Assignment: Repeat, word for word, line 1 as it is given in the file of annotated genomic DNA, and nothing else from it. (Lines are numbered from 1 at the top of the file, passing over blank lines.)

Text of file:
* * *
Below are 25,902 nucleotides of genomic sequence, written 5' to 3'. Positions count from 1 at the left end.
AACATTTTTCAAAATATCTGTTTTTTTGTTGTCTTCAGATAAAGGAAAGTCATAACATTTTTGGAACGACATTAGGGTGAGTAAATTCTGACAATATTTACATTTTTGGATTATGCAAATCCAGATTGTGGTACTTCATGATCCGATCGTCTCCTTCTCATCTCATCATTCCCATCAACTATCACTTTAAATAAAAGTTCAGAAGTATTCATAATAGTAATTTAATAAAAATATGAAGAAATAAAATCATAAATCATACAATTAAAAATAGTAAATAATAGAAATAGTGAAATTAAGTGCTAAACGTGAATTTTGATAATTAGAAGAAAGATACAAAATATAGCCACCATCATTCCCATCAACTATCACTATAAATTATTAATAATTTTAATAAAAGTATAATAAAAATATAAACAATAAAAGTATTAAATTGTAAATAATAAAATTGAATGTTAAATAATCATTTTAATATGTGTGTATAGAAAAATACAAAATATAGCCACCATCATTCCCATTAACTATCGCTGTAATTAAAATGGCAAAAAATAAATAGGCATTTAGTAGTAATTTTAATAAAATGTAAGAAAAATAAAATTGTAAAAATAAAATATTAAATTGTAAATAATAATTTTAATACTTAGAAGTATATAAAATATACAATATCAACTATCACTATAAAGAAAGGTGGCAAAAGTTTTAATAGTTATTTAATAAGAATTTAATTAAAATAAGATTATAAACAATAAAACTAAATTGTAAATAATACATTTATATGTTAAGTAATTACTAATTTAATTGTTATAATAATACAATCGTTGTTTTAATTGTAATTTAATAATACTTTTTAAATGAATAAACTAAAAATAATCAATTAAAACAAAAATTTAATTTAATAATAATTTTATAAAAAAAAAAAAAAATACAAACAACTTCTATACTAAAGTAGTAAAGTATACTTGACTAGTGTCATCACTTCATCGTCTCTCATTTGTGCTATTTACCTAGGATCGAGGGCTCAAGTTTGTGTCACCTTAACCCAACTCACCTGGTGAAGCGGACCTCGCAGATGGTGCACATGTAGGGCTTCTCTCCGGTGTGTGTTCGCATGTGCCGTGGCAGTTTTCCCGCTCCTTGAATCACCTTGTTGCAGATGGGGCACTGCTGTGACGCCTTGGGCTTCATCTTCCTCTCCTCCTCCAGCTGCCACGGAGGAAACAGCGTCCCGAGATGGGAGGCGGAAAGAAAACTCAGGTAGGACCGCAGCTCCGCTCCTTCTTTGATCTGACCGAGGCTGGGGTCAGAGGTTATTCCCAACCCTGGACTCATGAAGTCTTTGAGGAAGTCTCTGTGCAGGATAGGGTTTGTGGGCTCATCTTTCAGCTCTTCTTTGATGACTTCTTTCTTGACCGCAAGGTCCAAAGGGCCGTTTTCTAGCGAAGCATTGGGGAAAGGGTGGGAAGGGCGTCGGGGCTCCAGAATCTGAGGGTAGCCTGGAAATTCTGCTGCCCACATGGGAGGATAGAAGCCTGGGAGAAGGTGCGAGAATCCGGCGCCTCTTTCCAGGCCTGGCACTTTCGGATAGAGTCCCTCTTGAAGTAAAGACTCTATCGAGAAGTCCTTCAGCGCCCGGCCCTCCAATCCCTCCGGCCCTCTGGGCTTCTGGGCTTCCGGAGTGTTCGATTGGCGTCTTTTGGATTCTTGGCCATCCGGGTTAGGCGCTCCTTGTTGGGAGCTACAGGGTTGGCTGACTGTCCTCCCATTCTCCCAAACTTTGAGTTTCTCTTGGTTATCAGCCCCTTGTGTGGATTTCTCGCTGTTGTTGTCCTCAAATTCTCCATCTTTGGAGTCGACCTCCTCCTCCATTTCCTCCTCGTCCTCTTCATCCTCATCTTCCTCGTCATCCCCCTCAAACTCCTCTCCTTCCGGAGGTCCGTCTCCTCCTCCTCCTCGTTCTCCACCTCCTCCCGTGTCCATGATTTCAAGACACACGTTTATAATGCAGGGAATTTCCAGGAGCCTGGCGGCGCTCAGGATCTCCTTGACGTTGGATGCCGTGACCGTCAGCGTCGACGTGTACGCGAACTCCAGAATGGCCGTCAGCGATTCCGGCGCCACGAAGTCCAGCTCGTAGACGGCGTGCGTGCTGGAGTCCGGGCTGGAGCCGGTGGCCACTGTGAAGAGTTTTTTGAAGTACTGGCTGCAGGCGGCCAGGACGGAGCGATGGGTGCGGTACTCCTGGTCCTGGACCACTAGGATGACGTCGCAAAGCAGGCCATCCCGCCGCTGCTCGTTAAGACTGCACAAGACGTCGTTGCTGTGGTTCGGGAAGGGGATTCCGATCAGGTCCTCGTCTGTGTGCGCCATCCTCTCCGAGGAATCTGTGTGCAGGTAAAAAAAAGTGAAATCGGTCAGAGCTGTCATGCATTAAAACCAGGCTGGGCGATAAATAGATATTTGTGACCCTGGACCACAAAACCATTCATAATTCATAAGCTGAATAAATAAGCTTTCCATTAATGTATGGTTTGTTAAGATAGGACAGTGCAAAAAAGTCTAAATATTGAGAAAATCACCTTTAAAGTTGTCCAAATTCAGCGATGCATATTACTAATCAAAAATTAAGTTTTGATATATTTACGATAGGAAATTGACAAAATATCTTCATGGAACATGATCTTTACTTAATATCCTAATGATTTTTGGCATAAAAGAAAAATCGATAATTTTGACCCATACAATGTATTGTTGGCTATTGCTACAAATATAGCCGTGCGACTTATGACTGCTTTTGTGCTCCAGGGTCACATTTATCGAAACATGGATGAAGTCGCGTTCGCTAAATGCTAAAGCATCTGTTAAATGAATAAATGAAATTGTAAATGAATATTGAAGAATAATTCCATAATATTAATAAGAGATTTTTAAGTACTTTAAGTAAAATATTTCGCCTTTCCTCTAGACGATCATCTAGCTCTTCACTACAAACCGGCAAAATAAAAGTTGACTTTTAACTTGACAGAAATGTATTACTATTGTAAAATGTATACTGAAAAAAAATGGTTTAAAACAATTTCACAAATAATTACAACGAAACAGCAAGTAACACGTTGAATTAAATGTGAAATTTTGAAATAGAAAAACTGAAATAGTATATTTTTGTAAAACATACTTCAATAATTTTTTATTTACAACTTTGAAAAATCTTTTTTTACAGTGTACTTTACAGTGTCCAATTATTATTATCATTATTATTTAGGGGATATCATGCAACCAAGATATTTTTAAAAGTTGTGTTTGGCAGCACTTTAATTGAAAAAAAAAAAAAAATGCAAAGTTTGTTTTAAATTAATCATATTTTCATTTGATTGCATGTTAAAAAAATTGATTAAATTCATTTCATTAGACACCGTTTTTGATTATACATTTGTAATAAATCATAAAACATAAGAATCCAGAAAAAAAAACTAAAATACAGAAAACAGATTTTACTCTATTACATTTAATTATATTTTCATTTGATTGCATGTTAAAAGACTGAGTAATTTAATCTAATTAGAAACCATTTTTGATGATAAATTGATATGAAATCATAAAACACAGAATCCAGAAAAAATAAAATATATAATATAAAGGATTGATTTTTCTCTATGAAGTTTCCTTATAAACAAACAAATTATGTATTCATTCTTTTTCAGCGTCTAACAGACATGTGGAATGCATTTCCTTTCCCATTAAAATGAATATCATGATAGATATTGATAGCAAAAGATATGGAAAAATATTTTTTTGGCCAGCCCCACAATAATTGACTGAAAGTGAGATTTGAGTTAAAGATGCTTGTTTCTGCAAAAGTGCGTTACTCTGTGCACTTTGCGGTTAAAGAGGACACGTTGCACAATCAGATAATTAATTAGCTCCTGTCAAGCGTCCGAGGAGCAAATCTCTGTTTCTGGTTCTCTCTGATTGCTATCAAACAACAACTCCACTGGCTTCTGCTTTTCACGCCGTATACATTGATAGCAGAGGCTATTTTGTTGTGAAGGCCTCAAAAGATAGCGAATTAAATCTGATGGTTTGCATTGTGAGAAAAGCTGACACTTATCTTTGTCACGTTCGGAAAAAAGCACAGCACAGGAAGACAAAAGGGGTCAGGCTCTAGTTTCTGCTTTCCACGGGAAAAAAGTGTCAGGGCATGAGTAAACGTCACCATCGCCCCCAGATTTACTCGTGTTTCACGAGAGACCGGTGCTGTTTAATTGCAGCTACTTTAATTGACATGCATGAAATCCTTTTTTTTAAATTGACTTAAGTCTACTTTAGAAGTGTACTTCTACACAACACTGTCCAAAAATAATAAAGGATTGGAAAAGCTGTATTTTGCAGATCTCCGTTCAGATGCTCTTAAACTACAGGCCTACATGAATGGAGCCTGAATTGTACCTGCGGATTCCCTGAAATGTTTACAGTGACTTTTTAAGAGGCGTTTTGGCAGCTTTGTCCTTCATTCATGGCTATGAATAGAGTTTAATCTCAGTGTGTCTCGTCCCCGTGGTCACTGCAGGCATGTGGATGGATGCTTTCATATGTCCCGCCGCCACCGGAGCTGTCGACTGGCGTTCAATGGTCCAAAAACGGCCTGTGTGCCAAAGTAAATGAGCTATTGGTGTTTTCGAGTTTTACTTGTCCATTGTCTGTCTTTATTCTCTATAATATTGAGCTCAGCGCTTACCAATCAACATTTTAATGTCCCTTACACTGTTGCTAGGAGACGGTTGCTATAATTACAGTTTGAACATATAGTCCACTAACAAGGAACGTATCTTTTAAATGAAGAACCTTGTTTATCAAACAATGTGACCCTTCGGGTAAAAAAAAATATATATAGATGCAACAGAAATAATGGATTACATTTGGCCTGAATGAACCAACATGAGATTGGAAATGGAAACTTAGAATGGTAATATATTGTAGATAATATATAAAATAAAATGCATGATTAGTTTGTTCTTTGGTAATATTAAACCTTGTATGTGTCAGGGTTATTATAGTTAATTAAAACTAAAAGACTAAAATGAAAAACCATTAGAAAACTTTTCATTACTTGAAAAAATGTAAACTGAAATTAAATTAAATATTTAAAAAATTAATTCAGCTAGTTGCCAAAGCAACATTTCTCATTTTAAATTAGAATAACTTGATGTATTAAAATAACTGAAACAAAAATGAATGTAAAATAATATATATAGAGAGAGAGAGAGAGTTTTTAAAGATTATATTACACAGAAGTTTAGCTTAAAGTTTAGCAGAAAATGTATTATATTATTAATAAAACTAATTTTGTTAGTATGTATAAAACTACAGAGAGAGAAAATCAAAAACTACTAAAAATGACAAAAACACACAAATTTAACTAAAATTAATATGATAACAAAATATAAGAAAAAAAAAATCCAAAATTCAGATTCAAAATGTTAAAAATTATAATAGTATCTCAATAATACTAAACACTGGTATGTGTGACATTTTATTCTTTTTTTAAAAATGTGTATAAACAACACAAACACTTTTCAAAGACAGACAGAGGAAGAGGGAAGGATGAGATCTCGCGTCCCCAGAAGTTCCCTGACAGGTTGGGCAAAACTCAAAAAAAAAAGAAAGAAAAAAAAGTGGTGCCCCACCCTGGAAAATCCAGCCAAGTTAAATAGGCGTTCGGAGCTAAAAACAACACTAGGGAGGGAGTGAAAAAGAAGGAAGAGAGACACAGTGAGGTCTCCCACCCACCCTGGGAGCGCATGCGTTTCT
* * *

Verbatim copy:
Below are 25,902 nucleotides of genomic sequence, written 5' to 3'. Positions count from 1 at the left end.